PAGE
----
THIRD in the series "Strong warnings about climate change."
On behalf of the National Science and Technology Council, the U.S. Global Change Research Program transmitted its report, “Global Climate Change Impacts in the United States,” in June 2009 to the President and the Congress.
The program that issued the report was envisioned by the Nixon administration after the first Earth Day celebration in 1970 and later enthusiastically endorsed in legislation from Ronald Reagan. (See previous article in this series.) Vice President Al Gore was its strongest political supporter in the 1990s.
Five years overdue, the state-of-knowledge report summarized what was then known about the science of climate change and its 2009 and projected impacts on the nation. Essentially, it contained the technical information we see now in the 2013 draft report, although its collection stopped before the major earthquakes, killer tsunamis, heat waves, brutal wildfires, superstorms, flooding, and stubborn Dust-Bowl-style drought of the past four years. (Now occurring: since November 2012, southern China has been suffering cold 2.3 degrees F. lower than normal; in Australia, temperatures have been so hot that meteorologists had to add new, never-before-used colors to their temperature maps.)
In 2009, the level of CO2 in the earth's atmosphere reached 385 parts per million. By December 2012, it had risen by almost ten ppm to 394.28. Also in 2009, the mean global temperature (five-year average) had risen to 14.5°C, the warmest in centuries, perhaps millennia. Subsequent study has shown that the rise shows no signs of slowing or reversal; rather, it is likely that the net global heat content continues to increase.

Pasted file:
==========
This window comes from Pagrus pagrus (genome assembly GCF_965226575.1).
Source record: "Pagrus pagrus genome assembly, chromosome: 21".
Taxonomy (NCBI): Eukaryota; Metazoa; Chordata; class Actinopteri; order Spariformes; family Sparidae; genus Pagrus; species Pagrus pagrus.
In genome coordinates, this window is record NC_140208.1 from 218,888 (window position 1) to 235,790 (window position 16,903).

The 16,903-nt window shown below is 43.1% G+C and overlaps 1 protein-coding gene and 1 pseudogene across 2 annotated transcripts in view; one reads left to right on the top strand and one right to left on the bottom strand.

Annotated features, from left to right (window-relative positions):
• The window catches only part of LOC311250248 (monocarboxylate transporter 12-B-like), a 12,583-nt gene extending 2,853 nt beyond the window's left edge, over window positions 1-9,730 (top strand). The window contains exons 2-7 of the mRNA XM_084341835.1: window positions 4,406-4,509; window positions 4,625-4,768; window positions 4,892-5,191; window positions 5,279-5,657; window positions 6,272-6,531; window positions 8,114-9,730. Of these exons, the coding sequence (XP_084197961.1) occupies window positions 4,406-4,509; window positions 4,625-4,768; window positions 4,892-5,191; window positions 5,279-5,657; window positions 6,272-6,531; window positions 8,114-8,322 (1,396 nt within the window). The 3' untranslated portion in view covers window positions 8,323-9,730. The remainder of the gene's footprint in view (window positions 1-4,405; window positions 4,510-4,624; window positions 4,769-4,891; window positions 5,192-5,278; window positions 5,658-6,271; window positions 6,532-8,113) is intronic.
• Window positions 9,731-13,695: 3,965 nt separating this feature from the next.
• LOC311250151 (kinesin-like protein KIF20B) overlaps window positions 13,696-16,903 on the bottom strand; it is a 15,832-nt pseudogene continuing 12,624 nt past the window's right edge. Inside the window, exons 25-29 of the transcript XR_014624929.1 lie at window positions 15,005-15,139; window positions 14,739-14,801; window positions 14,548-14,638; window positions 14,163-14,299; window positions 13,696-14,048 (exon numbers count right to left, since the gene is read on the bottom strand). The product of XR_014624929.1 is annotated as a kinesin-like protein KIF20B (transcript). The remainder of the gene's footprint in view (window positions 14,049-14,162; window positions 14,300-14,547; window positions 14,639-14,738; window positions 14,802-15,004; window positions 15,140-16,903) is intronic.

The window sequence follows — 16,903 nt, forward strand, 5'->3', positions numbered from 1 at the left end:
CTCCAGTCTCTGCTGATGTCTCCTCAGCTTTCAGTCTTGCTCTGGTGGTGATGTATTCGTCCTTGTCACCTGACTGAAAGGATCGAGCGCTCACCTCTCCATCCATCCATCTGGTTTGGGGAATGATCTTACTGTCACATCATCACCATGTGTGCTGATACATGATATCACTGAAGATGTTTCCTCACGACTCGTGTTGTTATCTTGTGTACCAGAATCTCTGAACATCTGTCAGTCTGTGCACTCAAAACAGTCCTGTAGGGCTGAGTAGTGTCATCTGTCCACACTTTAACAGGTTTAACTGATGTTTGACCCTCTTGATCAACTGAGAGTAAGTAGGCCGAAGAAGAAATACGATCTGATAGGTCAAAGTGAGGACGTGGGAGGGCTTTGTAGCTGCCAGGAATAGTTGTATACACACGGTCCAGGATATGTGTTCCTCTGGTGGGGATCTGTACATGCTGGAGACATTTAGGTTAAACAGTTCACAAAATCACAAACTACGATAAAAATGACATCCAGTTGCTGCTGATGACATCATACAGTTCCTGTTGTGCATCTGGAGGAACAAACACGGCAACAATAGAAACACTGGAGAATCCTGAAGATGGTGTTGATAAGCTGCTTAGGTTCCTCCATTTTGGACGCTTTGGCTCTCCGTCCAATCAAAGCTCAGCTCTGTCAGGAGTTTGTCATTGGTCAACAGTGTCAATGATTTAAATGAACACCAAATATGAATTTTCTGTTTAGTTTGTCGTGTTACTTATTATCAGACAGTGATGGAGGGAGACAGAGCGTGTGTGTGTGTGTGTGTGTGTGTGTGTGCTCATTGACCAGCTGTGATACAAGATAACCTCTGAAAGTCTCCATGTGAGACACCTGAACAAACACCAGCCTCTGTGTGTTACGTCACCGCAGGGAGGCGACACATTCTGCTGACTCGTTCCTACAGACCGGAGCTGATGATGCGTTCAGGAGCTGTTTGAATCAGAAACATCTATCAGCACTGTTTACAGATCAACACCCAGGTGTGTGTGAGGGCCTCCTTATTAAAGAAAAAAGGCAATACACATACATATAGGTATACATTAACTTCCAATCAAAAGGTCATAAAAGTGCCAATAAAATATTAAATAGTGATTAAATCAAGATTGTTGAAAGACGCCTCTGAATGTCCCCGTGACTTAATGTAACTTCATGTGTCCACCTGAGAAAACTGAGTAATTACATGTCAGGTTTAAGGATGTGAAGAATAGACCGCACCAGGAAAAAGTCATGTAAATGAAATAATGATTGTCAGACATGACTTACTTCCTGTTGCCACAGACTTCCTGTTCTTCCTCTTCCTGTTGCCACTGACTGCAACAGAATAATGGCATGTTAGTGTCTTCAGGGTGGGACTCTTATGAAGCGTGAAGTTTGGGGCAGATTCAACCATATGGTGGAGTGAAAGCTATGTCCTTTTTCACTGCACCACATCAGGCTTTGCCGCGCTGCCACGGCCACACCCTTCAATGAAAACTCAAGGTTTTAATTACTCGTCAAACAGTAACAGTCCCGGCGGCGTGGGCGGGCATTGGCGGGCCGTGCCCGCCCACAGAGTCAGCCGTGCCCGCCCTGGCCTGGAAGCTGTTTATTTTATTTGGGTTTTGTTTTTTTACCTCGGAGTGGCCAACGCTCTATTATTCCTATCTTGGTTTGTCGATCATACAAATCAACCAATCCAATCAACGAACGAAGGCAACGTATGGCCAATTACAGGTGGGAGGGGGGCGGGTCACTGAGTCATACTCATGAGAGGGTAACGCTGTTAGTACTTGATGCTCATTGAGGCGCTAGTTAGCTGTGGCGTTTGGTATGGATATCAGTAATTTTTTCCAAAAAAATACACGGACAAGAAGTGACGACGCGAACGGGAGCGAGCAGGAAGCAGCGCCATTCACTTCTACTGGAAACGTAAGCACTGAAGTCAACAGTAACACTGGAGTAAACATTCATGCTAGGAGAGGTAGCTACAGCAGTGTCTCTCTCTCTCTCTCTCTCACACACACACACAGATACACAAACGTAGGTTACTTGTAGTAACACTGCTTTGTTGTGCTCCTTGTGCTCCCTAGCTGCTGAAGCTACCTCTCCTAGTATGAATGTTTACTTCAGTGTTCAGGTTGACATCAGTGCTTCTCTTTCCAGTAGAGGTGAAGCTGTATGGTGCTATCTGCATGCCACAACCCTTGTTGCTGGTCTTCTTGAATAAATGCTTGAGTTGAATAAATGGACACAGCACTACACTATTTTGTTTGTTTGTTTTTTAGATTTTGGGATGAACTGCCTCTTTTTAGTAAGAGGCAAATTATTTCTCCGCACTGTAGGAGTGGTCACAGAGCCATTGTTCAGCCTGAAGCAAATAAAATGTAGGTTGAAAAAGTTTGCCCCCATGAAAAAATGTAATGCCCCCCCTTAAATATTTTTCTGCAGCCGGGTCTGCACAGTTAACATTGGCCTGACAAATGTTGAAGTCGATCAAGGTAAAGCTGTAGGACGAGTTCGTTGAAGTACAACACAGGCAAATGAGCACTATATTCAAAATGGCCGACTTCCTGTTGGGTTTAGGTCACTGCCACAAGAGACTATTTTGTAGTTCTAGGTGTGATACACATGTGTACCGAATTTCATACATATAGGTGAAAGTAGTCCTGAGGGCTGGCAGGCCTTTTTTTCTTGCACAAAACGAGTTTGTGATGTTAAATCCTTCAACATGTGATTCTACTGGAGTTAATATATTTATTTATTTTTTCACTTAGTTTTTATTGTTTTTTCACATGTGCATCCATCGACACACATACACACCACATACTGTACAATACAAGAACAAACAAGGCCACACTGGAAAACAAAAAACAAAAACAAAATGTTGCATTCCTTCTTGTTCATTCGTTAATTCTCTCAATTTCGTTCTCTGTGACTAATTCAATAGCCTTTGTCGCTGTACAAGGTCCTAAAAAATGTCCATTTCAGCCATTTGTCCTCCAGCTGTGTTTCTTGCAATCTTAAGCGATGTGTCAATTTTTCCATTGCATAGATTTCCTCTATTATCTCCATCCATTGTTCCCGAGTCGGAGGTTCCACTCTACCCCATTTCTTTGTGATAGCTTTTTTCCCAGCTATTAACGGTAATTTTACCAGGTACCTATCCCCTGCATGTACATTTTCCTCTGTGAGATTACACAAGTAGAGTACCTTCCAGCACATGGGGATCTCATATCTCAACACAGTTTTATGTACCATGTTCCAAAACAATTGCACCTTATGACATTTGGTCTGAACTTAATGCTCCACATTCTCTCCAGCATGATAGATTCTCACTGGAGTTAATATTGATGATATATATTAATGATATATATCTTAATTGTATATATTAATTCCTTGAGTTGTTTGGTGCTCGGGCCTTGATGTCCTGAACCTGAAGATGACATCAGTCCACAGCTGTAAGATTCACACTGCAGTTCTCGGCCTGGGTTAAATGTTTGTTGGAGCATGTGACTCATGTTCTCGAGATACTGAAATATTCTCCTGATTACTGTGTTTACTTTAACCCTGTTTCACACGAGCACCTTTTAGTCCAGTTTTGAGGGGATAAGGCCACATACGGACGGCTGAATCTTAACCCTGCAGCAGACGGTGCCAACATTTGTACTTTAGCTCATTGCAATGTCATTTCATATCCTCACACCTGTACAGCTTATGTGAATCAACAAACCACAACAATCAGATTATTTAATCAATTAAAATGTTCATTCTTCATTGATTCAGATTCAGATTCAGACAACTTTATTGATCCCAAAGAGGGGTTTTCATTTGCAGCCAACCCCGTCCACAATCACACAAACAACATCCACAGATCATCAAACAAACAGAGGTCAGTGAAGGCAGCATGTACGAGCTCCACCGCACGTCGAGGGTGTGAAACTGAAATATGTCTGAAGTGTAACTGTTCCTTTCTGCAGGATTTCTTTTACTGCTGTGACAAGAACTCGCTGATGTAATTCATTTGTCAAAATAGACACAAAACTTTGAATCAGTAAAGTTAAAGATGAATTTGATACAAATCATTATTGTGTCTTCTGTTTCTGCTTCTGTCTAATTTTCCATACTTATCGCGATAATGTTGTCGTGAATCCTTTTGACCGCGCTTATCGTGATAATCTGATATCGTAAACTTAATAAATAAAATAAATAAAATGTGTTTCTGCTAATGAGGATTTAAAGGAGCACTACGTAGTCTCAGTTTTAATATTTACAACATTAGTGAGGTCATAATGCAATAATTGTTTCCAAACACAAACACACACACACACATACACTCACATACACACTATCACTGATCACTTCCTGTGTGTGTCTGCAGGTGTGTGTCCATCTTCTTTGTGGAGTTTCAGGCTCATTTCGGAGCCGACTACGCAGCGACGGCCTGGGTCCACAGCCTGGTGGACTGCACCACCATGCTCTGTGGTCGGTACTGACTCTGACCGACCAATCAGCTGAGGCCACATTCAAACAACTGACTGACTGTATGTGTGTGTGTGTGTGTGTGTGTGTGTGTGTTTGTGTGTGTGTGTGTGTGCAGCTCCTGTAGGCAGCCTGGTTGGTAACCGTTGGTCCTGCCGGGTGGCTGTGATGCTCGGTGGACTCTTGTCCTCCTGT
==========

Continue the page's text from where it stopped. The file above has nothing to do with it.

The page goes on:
The 2009 report also stated firmly that climate change is an irrevocably intertwined environmental and economic issue.
In November, Cambridge University Press made the American report widely available in a commercial publication. Cambridge advertised its product as "likely to set the policy agenda across the US for the next few years." The graph shown here reveals the unprecedented and never-repeated media response to this publication and its aftermath.
Then what happened?
On November 19, 2009, thousands of emails and data hacked from a British university (the University of East Anglia Climatic Research Unit) rocked the international news. It seemed to support Jim Inhofe's 2005 allegation that climate change was a hoax. The media initially took the Climategate break-in at face value, picturing scientists as dishonest manipulators of skewed data.
A poll taken two weeks later showed that most Americans (52%) believed that there was significant disagreement within the scientific community over global warming. Only a quarter of Americans (25%) knew that a consensus of U.S. and overseas climate experts on the reality of global change had grown stronger and stronger over the 13 years represented in the leaks.
"Climate deniers illegally hacked into scientists' emails and claimed they showed scientists, including Mann [Michael Mann, a dedicated expert on the issue] manipulating data," said critic Shawn Otto. "Their charges were investigated by four separate bodies, each one reaffirming the soundness of the science, and exonerating the scientists. In other words, Climategate was over nothing, it turned out. Instead of data, it was the press that had been manipulated."
In fact, more than four independent organizations invalidated the Climategate fraud. Among them: Great Britain's Parliament, the National Oceanic and Atmospheric Administration Inspector General, the National Science Foundation, and an investigation by Professor Mann's own university.
But the damage was done. Entrenched disbelief, faulty political priorities, media complacency, topsy-turvy notions of "fair balance," and outright lies sabotaged 20 years of American efforts to cope with global warming. Climate change news has never regained the urgency and stature it held at its peak in 2009. In fact, it seems that about four of every five reporters just forgot.
NEXT: Newspaper and television coverage of climate change over the past three years.
Award-winning science writer Sandy Dechert covered issues raised at the recently concluded 18th UN climate change summit meeting and during the 2012 presidential election. Her other work has included investigations into solar, wind, biomass, large and small hydroelectric, geothermal, and conventional energy forms. Sandy has also reported for Examiner.com on extreme weather disasters over the past few years.
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